- Heart, Brain, and Body (February 14, 2023): In honor of American Heart Month, Dr. Gordon discussed NIMH’s research activity at the intersection of the heart and the brain.
Here is the latest news about NIMH-supported research:
- Population Study Finds Depression Is Different Before, During, and After Pregnancy (May 15, 2023)
- Infants’ Health Record Data May Improve Early Autism Screening (April 27, 2023)
- Chatbot Encourages People with Eating Disorders to Seek Care (April 17, 2023)
- Researchers Unlock Genetic Mutations Contributing to Disorders in the Brain (April 10, 2023)
- HIV Can Persist for Years in Myeloid Cells of People on Antiretroviral Therapy (March 27, 2023)
- Medicaid Data Show Wide Differences in Mental Health Care in the United States (March 23, 2023)
- New NIH Study Reveals Shared Genetic Markers Underlying Substance Use Disorders (March 22, 2023)
- Breaking Down Barriers to HIV Medication Access (March 13, 2023)
- Long-Acting Antiretroviral Therapy Suppresses HIV Among People with Unstable Housing, Mental Illnesses, Substance Use Disorder (February 21, 2023)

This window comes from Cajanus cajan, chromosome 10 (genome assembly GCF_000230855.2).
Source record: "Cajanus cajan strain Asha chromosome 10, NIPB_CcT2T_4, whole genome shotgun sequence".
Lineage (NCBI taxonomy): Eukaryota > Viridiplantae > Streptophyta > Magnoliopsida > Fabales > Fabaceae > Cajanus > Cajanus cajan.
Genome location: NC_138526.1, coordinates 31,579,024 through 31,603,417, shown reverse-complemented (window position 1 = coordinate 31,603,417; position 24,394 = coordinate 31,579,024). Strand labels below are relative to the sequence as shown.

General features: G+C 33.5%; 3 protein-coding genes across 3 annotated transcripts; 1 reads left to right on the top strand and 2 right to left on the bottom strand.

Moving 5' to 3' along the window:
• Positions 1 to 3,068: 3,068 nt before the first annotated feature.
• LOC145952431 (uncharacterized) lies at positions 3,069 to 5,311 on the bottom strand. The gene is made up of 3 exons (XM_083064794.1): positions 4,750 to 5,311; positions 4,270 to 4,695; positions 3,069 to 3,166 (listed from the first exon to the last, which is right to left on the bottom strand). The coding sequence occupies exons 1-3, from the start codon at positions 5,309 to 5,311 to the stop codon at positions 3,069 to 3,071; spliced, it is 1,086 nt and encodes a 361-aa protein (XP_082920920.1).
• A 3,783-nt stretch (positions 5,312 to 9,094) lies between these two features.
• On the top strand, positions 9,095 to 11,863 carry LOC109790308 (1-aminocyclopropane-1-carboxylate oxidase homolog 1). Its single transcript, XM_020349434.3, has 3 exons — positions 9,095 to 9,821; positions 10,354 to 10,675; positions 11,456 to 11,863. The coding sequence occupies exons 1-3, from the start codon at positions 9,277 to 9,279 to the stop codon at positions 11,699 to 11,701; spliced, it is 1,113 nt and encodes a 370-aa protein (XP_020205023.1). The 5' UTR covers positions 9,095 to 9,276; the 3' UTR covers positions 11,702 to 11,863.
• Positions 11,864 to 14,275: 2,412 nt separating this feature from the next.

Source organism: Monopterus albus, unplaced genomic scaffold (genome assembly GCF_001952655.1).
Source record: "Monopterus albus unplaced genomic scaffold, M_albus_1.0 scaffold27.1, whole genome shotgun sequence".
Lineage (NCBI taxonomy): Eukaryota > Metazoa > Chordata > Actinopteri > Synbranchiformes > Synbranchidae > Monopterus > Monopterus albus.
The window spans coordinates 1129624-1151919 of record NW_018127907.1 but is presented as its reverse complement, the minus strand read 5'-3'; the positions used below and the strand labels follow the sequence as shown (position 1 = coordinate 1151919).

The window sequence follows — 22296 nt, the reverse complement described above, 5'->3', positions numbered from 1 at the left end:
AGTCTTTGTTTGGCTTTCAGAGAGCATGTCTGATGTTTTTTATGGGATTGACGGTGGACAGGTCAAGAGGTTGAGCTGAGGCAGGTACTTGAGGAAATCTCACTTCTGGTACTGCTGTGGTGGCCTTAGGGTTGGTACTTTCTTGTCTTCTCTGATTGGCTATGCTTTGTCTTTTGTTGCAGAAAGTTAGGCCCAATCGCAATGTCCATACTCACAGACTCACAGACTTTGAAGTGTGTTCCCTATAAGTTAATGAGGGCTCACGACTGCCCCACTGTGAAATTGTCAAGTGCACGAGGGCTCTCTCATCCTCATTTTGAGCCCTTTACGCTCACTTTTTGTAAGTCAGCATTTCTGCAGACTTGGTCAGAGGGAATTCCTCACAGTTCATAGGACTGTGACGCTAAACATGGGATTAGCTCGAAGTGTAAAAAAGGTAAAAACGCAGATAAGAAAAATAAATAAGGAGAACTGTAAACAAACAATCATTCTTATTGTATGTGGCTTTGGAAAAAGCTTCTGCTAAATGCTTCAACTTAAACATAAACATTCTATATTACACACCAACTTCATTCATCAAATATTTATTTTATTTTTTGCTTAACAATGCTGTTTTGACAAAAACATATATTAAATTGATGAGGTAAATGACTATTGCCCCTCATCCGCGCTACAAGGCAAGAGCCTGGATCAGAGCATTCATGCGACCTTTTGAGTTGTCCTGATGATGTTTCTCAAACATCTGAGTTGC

- Attention to Geometric Images May Offer Biomarker for Some Toddlers with Autism (February 13, 2023)
- NIMH Researcher Karen Berman Elected as AAAS Fellow (February 7, 2023)
The NIMH Press Team wants to share the latest mental health research with the public. If you are working on NIMH-funded research that has been submitted to a journal for publication, please tell us about it. We might be able to help spread the word about your findings. Also, it is important to acknowledge NIMH's support of your research by citing your NIMH award in journal articles and other communications.